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Catalonia suspends independence in favor of dialogue with Madrid

Catalonia's president said the region had voted to secede from Spain but will delay putting independence into effect while it seeks dialogue with the Spanish government, disappointing some separatists but defusing fears of an immediate constitutional crisis.

In a speech which many had speculated would include a declaration of independence by a region accounting for a fifth of Spanish GDP, President Carles Puigdemont said the results of an informal referendum Oct. 1, which was ruled illegal by Spain's constitutional court and attracted turnout of just over 40%, granted authority to form a Catalan republic. But he suspended the new state's creation before it was born, potentially avoiding a direct challenge to Spanish authority which could have led to the imposition of direct rule from Madrid and criminal charges of rebellion against Catalan leaders.

"I accept the mandate of the people of Catalonia to form an independent state," Catalan President Carles Puigdemont told the regional parliament. "We propose that parliament suspend the effects of the declaration of independence to begin a dialogue."

"If in the next few days all those involved live up to their obligations, the conflict between the Spanish state and Catalonia can be resolved," Puigdemont said, calling on the European Union to "argue in favor of its foundational values."

Little support abroad

While the sometimes violent police attempts to suppress the Oct. 1 referendum shocked many around the world, Catalan separatists have been frustrated by their failure to attract more European support for their cause of independence, which Spain argues is not allowed by the constitution. The EU has made it clear that an independent Catalan state would not be a member of the bloc and French President Emmanuel Macron has said France should not mediate in the dispute.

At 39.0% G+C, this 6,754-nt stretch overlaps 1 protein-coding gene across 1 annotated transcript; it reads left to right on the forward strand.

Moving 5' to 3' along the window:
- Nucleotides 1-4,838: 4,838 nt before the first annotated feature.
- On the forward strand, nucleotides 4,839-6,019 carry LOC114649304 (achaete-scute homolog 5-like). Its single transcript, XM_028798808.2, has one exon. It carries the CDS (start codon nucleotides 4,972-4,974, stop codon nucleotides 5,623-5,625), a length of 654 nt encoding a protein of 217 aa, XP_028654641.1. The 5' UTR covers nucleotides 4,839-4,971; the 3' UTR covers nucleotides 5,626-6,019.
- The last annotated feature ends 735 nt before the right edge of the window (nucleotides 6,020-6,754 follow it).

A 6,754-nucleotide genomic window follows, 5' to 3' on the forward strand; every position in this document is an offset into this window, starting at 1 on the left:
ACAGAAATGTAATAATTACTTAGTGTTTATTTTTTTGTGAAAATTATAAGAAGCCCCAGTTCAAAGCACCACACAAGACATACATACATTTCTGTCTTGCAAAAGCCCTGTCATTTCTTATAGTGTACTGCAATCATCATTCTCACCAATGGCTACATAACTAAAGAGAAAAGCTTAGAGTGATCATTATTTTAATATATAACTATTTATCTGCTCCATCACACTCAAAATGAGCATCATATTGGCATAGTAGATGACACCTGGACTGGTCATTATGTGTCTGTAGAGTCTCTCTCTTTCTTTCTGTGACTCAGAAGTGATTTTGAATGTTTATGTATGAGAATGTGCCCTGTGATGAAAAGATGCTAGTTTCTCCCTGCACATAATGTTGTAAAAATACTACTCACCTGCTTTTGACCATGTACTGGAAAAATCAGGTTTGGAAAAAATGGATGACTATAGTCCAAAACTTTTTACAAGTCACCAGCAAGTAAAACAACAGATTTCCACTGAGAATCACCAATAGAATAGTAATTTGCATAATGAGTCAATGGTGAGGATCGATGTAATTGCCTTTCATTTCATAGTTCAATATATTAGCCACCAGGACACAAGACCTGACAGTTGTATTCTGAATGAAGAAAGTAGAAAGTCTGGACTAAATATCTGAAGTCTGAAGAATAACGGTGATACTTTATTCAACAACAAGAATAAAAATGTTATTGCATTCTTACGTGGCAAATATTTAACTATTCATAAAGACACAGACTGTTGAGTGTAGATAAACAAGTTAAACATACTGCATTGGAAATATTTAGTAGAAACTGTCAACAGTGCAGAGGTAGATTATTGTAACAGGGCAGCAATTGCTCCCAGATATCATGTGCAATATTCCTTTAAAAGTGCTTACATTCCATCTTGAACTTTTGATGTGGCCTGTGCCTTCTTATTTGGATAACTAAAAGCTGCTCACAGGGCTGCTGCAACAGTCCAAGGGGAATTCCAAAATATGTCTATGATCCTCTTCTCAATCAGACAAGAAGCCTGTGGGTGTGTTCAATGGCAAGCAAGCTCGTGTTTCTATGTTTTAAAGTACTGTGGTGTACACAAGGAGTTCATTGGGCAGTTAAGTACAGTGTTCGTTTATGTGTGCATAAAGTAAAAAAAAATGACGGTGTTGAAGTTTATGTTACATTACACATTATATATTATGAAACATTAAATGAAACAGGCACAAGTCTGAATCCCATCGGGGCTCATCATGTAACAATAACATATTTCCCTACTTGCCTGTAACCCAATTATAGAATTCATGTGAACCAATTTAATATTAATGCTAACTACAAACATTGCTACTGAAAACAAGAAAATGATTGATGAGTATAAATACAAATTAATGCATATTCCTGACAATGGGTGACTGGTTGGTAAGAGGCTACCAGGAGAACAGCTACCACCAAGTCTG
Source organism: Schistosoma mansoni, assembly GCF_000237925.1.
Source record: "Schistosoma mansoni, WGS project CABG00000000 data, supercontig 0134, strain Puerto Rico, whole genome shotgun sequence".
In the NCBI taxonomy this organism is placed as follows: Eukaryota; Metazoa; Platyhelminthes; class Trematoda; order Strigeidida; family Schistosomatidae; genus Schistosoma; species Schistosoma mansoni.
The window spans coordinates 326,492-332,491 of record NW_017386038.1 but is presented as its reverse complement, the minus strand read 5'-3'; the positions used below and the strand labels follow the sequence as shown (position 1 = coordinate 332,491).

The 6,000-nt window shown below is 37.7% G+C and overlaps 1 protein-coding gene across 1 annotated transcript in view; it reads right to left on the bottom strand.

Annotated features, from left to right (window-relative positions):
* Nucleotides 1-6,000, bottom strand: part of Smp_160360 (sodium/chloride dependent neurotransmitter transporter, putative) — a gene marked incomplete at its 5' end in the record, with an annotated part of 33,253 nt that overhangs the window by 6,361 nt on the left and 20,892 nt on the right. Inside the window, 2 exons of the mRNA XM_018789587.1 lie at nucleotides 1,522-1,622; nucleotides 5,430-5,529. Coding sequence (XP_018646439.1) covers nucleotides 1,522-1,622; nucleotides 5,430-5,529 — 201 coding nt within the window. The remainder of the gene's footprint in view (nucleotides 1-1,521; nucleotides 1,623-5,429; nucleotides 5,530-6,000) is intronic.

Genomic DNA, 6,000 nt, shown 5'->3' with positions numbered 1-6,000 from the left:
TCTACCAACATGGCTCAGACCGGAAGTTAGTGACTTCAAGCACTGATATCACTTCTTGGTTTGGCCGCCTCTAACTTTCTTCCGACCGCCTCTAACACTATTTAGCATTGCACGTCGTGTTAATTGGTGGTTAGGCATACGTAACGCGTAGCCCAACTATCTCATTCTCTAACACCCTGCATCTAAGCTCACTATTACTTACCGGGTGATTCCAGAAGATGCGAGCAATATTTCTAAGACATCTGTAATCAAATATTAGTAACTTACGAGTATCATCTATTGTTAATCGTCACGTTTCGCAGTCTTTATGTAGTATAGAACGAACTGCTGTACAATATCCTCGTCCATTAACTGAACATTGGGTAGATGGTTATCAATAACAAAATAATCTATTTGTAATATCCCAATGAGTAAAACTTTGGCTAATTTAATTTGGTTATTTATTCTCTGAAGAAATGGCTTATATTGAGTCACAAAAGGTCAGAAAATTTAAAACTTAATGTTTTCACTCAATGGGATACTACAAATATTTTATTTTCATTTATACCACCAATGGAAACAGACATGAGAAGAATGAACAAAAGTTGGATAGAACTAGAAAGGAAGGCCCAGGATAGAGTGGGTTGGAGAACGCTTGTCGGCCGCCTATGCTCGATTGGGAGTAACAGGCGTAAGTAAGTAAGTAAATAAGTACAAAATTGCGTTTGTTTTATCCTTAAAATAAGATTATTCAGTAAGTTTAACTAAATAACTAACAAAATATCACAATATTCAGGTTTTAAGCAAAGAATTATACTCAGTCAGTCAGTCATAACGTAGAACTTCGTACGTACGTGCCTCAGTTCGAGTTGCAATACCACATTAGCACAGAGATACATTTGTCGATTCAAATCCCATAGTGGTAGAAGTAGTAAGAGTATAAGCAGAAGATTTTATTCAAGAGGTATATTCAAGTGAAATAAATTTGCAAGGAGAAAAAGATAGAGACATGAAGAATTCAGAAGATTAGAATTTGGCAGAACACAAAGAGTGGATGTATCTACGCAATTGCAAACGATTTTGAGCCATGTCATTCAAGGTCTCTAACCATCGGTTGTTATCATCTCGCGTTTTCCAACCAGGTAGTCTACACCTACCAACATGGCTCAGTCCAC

Some Catalan separatists expressed disappointment at what they saw as a climbdown by Puigdemont, who had earlier promised that independence would be declared within 48 hours of a 'yes' vote in the referendum.

"What we're witnessing is inexcusable treachery," Arran, the youth wing of Puigdemont's coalition partners Republican Left, wrote on Twitter. Far-left independence campaigners in the Catalan parliament did not join in applause for the president's speech.

Other actors across the political spectrum expressed relief that the Catalan government had apparently pulled back from the brink of a constitutional crisis with unpredictable consequences for the region and for the Spanish economy. While pro-independence parties have a majority in the Catalan parliament, polls have shown support for secession in a region with its own distinct language and culture to be below 50%. Many big companies based in Catalonia, including CaixaBank SA and Banco de Sabadell SA, have said they will move their legal domicile from the region because of the independence push.

"Puigdemont has not declared independence," noted Pablo Iglesias, head of Spain's left-wing Podemos party, calling on Spanish Prime Minister Mariano Rajoy to enter into dialogue with Catalonia.

Rajoy's conservative government has insisted that there can be no dialogue over the unity of Spain, but has indicated that it might consider discussions on the relationship between the Madrid authorities and the country's regions.